Burks hasn’t made a splash like Garrett Wilson or Drake London, but there is still plenty of reason to go long on the Titans’ WR.
In college, Burks broke out as a freshman with 20.5% of his team’s receiving yards. He followed that up with 34.1% and 40.4% in subsequent years before declaring early for the NFL draft and being drafted in the 1st round. Suffice it to say, he was a very good prospect.
Through two games, Burks has run a route on 47.6% of Tennessee’s passing plays and been targeted on 37% of those routes (higher than London at 33% and Wilson at 31%). This is not to say that he has been the best rookie WR, but on his routes so far, he has been impressive.
Furthermore, a player of his 1st round pedigree will be entrusted with more routes soon and when that comes, a breakout may soon follow. I would definitely want to be early on a player like Burks who could explode in any given week.
Breece Hall is the definition of a box-checker. He has athleticism (RAS of 9.96) and terrific draft capital (2nd round, pick 36). He was also an early declare for the NFL draft.
Most importantly, he was an elite producer in college with 52.6%, 66.8%, and 70.2% of his team’s rushing yards in his three years of college. He is also a good dual threat with 6.23%, 6.22%, and 8.8% of his team’s receiving yards in college.
For reference, his collegiate career average of 63% of his team’s rushing yards landed within 5% of Jonathan Taylor (64%), Cam Akers (59%), Saquon Barkley (60%), and Dalvin Cook (67%).
Of those RBs, his collegiate career average of 7% of his team’s receiving yards is within 2 percentage points of Jonathan Taylor (6%), Cam Akers (5%), and Dalvin Cook (9%).
Much like many other round two rookies (who were also good prospects) like Jonathan Taylor, D’Andre Swift, Javonte Williams, JK Dobbins, and Cam Akers; it is ok that Breece Hall didn’t start as the RB1 right out of the gate. The talented prospects prevail and Breece will take over this backfield as the season progresses.
Amon-Ra has been on an absolute tear over his last eight games registering 68 receptions for 867 yards and nine TDs. He’s been silencing doubters in the first two games this season with games of eight receptions for 64 yards and one TD and 9 receptions for 116 yards and two TDs.
However, he remains behind players like Rashod Bateman, Elijah Moore, and Garrett Wilson in future value and is tied with his Lions’ teammate Jameson Williams.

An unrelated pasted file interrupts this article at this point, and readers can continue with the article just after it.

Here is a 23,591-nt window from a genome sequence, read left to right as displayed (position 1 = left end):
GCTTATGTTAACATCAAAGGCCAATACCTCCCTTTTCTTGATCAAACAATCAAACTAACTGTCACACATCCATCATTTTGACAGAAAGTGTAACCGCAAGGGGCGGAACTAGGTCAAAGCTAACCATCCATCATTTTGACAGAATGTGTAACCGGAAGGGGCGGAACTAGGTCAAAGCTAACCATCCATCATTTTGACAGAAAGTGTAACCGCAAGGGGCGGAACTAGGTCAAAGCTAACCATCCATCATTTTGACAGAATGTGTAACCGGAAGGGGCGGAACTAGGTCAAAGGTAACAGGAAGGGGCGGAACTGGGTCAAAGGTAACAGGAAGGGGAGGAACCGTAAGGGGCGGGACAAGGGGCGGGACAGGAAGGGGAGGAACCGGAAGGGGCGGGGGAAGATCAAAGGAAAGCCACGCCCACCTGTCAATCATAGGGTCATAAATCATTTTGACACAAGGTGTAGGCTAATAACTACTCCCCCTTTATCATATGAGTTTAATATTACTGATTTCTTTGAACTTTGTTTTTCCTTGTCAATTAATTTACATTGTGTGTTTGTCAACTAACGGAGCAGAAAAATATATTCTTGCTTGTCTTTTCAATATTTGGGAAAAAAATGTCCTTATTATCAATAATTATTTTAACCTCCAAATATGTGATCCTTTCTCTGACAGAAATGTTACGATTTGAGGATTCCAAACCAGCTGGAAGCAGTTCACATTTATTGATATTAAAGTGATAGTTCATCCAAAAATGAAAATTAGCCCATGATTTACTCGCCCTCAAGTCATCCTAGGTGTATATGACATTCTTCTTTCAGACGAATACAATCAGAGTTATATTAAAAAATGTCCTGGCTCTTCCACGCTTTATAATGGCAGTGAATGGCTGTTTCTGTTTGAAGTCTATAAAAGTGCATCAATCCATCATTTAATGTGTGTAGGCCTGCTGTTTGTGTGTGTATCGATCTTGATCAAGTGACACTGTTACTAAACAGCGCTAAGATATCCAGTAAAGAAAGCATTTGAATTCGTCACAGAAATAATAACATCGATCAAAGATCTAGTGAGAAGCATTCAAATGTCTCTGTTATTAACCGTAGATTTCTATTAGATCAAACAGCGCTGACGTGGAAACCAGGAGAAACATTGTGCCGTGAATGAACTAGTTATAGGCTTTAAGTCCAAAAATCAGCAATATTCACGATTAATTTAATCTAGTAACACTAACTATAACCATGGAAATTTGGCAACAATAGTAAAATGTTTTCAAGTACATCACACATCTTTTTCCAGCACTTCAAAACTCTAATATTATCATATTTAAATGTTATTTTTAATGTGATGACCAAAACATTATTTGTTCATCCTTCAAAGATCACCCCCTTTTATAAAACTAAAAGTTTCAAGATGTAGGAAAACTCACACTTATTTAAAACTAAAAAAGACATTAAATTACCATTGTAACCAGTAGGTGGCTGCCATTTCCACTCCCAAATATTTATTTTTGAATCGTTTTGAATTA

Someone who has established himself as a bonafide target hog and producer at the level that Amon-Ra should have future value closer to the range of Tee Higgins ($15.02) and Jaylen Waddle ($16.48)
I'll make this one quick because it's Adam f****** Trautman. The third-year TE has virtually no career production with $0.70 in banked production yet the market thinks that he will bank $3.34 of production before he retires.
However, after multiple disappointing seasons, he has been shown the bench playing only 28 passing snaps to Juwan Johnson’s 72. Furthermore, he is blocking on 46% of his passing snaps compared to Johnson’s 10%.
Trautman isn’t the most relevant player, but this one seems like a lay-up
When I sat down to write, I did not expect to put Travis Etienne in this section of the article, but the second-year RB currently sits at 2nd in future value on Mojo with $12.30.
This lies only a hair behind Jonathan Taylor’s future value of $12.55 and ahead of players like D’Andre Swift, Najee Harris, and Saquon Barkley.
Through two weeks of the NFL season, Travis Etienne has been out-carried by James Robinson 34 to 13 and is in a dead heat for receiving work with 36 routes to Robinson’s 31.
While Etienne has only played 2 NFL games in his career and can certainly improve from here, the market is far too aggressive on his career outlook.
David Montgomery ($15.58), Miles Sanders ($12.15), and Josh Jacobs ($13.70) all have three things in common: they were all drafted in 2019, they all have contracts expiring after the 2022 season, and they all have future value higher than banked value.
Historically, relying on 2nd contract production from RBs- especially if they switch teams- is a bad bet with many RBs falling off in years 4-6 of their careers. As a result of this, Montgomery, Miles, and Jacobs are not sustainable bets to perform to their future value.